I really enjoyed the Wikipedia Entries that showcase cool tidbits on local landmarks. You definitely learn a lot more about your area when you click on the Wikipedia ‘W’ and have the page open within the app.
The maps on Google Earth also seem to be recently updated. There are a couple new buildings that have sprouted up in recent years that are now viewable on Google Earth. The maps are also clear renderings of the area with seemingly accurate colors and geography.
As mentioned before, browsing Google Earth is simply a cinch. You don’t have to re-learn any icons or gestures because it uses everything that you're used to with your iPhone. You’ll definitely be surprised at how flawless everything works and how well it performs.
However, Google Earth does have a tendency to crash on my iPhone. I found this to be an unavoidable problem and something I just dealt with. To offer an iPhone app that’s nearly better than the desktop version? Bravo, I’ll take the crashes in stride…for now.
Earthscape works well and if Google Earth didn’t exist, it’d be a great app to show off to your friends. But it simply can’t keep pace with Google Earth on two big, big features. Controls and Maps. Controlling Earthscape just doesn’t make as much as sense as it does on Google Earth. The cluttered dock takes a bit of time to get used to and the icons aren’t as easily recognizable. Though I may just be getting spoiled with how Goolge Earth does things, I’m surprised at the decision to use on-screen inputs rather than multi-touch and accelerometer based controls.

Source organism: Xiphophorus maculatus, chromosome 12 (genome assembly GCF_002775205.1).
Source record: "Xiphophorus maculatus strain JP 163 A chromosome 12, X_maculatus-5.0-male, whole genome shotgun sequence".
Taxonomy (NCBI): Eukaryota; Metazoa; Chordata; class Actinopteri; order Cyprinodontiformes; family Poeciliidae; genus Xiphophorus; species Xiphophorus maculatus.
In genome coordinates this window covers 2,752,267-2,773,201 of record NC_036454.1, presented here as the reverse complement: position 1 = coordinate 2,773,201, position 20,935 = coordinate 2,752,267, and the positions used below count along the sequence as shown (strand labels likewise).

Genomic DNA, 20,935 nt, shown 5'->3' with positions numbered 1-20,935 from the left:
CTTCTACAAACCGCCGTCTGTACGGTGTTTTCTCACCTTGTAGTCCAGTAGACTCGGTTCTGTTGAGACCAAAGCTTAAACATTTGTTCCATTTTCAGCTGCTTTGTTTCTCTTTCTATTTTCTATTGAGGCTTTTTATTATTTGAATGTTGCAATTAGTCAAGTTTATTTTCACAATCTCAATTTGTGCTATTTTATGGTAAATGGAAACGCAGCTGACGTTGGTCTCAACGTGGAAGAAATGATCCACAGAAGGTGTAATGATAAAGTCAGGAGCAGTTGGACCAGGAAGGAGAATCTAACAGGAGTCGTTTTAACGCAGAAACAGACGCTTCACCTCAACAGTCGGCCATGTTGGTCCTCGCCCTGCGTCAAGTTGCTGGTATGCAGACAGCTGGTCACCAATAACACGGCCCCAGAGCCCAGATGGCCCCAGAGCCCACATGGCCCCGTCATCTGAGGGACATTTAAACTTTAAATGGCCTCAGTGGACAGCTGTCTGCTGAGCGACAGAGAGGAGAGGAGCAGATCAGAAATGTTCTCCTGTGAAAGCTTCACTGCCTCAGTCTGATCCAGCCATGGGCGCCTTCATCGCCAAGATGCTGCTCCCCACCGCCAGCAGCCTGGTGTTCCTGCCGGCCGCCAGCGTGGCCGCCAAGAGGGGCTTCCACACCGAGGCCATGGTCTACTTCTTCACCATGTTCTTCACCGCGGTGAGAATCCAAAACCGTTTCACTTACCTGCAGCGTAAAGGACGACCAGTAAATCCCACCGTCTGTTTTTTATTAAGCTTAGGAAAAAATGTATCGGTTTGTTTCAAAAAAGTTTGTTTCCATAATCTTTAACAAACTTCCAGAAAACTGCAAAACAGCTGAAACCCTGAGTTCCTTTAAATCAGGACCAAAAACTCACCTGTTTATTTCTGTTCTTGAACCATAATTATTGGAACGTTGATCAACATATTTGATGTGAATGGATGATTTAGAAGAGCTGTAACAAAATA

Also, the maps are a little bit older than those on Google Earth. The buildings that exist in Google Earth are nothing but a plot of land on Earthscape. The maps also don’t zoom in as close nor offer the clarity of Google Earth. There is also some choppiness in the images, some maps don't line up properly.
What is unique about Earthscape is that it offers a few more features than Google Earth. There is a Camera button that allows you to take cameras and plot them with geotagging. You can also see nearby pictures from the Earthscape community. Earthscape definitely offers more social networking options than Google Earth.
Earthscape also suffered the same crashing issues as Google Earth and includes Wikipedia articles for fun and interesting facts around the area.
Verdict: Google Earth just works better. Earthscape is a great app that offers some social networking features but its maps and usability simply cannot compare to Google Earth.
In all, Google Earth simply outclasses Earthscape. Though Earthscape was the first to come to the market, it simply does not utilize the control mechanisms that make Google Earth seem so effortless. Also, the map quality and zoom levels on Google Earth are far superior than those of Earthscape and for an app based on maps, that simply can’t be ignored.
Both apps have limited real-life use other than the cool tech “show off” factor for friends. Though Google Earth and Earthscape don’t offer the pure functionality of Google Maps (they both don’t have any street names or basic directions) there are still some neat features like Wikipedia Entries and Pictures (on Earthscape) that make them fairly unique.
For both apps, use on Wi-Fi was preferred but 3G and EDGE performance was commendable. However, the 3D view for both was much too taxing on the iPhone and it caused multiple crashes, and let’s face it, the 3D view is what makes Google Earth and Earthscape cool to begin with, so if you can’t get that right, you’ve already lost half the battle.
For pure usability, they both work well enough. Their features are fairly impressive and you do get a great looking glass view of the world with both. But in the end, Google Earth simply translates too well on the iPhone for Earthscape to seriously challenge it. The multi touch gestures, use of the accelerometer, and detailed maps make Google Earth the app to get.